And yes, it is true, the MDC is still in no better condition.
But that is not Leticia James’ fault. She brought attention to the conditions, and at least the public was put on notice. But she represents New York State. And in general, the public does not care.
The US DOJ runs the MDC. And they care. They care to make the MDC the worst it can be. It’s business.
And unlike James, a jewel among prosecutors, the DOJ prosecutors are not interested in due process, in giving a defendant a fair shot if he or she is innocent, and getting that result called justice.
The DOJ is interested in being known publicly as caring about justice and hoary due process. Privately, prosecutors want to win at any cost.
When I was at MDC, I knew guys there who I believed were innocent of the wildly inflated charges and some innocent of every charge.
I was one of them. I knew that if I had been on the outside and if my bail hadn’t been revoked based on a letter stating my political positions, I would have had a fighting chance to prove my innocence.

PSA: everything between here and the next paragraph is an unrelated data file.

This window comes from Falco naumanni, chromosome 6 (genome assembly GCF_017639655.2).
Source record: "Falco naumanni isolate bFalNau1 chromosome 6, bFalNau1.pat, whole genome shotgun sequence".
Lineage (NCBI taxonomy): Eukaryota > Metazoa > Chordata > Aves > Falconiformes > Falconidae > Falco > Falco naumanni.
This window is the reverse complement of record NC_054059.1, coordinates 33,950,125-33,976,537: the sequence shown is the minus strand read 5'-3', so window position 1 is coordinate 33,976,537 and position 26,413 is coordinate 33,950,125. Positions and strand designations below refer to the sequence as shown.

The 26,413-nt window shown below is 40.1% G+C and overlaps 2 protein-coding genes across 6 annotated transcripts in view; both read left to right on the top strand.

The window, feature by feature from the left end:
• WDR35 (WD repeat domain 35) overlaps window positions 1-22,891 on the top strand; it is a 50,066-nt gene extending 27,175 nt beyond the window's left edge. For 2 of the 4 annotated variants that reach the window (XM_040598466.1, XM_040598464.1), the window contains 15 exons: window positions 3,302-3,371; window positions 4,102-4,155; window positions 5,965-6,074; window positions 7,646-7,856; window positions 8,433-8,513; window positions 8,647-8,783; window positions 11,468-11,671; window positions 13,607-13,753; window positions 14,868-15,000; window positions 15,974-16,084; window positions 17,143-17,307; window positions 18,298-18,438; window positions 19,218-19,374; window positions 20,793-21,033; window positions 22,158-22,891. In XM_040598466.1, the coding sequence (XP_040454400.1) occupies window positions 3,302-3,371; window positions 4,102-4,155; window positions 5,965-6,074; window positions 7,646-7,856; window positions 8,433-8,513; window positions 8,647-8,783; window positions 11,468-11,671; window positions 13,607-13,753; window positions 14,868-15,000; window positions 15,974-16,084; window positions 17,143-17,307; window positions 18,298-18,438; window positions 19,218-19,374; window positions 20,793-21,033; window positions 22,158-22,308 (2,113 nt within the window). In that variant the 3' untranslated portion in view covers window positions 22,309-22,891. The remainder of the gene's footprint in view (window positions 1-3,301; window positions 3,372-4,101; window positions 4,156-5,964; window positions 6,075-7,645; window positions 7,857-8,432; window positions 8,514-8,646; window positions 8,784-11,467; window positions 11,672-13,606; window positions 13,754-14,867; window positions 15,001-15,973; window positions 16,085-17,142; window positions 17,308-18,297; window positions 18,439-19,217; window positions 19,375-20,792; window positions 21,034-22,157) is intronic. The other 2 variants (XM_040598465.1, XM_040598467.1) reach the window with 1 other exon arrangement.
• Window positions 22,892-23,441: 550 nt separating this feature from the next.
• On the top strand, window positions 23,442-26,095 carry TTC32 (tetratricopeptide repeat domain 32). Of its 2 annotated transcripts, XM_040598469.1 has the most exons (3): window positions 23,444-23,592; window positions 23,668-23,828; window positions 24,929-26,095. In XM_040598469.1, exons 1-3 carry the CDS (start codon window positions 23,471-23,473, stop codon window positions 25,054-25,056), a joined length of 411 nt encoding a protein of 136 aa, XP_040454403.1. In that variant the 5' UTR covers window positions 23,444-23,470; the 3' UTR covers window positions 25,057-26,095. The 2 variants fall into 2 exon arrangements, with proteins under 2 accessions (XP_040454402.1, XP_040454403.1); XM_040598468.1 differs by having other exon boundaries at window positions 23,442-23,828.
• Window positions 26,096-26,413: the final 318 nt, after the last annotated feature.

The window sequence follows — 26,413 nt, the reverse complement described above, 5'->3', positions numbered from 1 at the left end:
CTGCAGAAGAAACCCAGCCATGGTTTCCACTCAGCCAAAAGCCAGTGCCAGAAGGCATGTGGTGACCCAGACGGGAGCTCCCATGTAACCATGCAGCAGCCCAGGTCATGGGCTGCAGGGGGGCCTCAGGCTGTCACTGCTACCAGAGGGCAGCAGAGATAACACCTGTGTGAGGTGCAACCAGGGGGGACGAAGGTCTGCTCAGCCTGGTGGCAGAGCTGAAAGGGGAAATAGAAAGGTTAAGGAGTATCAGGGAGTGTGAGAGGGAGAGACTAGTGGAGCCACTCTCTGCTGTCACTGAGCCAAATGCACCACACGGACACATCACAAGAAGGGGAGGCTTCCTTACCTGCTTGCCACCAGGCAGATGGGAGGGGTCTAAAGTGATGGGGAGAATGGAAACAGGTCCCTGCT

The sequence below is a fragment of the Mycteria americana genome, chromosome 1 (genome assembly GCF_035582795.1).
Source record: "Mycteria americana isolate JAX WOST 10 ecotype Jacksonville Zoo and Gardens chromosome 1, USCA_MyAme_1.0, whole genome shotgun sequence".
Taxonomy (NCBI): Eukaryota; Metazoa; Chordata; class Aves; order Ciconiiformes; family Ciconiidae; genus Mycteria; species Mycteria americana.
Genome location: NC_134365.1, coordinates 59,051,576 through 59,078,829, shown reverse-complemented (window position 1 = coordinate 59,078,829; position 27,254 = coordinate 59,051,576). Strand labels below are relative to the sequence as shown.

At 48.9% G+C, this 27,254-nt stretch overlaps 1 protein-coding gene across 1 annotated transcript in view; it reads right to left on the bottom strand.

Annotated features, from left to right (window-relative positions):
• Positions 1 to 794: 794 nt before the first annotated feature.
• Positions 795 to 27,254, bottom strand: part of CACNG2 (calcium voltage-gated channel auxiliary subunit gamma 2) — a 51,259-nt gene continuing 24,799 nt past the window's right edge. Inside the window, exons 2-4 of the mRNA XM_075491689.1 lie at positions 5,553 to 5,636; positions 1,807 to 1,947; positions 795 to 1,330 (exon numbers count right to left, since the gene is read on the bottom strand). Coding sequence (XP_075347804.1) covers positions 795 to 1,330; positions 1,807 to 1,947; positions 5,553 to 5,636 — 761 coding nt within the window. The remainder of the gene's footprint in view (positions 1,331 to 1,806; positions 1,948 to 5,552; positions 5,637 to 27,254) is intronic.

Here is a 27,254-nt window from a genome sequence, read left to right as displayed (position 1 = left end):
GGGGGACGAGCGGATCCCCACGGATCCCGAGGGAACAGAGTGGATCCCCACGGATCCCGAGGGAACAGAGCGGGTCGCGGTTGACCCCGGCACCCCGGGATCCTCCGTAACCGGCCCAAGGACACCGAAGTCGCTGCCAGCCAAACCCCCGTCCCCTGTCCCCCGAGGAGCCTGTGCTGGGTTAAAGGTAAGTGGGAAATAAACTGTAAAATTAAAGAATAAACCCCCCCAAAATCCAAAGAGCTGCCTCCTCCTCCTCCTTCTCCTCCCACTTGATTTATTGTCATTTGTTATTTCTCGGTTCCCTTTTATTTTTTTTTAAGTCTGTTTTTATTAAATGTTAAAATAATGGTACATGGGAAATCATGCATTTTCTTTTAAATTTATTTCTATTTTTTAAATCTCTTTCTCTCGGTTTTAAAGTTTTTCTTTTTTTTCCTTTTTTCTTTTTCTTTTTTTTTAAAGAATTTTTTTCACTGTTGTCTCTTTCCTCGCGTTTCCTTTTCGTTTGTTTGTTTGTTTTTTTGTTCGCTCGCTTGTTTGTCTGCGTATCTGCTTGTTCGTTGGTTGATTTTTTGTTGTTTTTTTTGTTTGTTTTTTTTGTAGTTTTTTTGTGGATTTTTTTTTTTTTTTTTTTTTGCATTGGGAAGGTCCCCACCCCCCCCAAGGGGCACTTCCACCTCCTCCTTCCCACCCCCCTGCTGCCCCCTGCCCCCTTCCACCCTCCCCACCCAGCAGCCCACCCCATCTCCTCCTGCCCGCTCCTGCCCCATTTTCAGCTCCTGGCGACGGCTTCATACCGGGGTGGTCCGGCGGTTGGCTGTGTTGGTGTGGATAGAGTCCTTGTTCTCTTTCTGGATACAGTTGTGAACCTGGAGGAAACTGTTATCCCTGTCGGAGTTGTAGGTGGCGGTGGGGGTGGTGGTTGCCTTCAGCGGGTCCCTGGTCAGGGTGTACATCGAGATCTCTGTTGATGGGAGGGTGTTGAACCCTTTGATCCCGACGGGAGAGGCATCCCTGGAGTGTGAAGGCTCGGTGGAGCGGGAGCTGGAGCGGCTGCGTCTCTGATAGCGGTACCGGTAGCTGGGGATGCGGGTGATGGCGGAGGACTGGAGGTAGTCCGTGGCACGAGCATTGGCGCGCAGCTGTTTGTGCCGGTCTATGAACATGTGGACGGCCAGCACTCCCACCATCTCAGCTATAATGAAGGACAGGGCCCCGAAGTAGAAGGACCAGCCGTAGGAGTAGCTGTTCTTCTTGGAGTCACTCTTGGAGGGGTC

Most of them, including myself, took plea deals. It happens all the time. Innocent people in the federal system take plea deals.
The DOJ has the system down so they can pretend to respect due process and fool the public. In reality, the prosecutors want to win. This is why the DOJ routinely overcharges defendants. When they do that, the plea offer will look mighty good.
And this is why they punish defendants who exercise their right to trial. If the defendant loses, he gets punished far more harshly than if he took a plea deal.
And best of all, the prosecutors will fight to put a defendant in pretrial custody – exaggerating or outright lying about what they believe is the danger or flight risk.
For they know, if the defendant is in jail, it makes their job easier.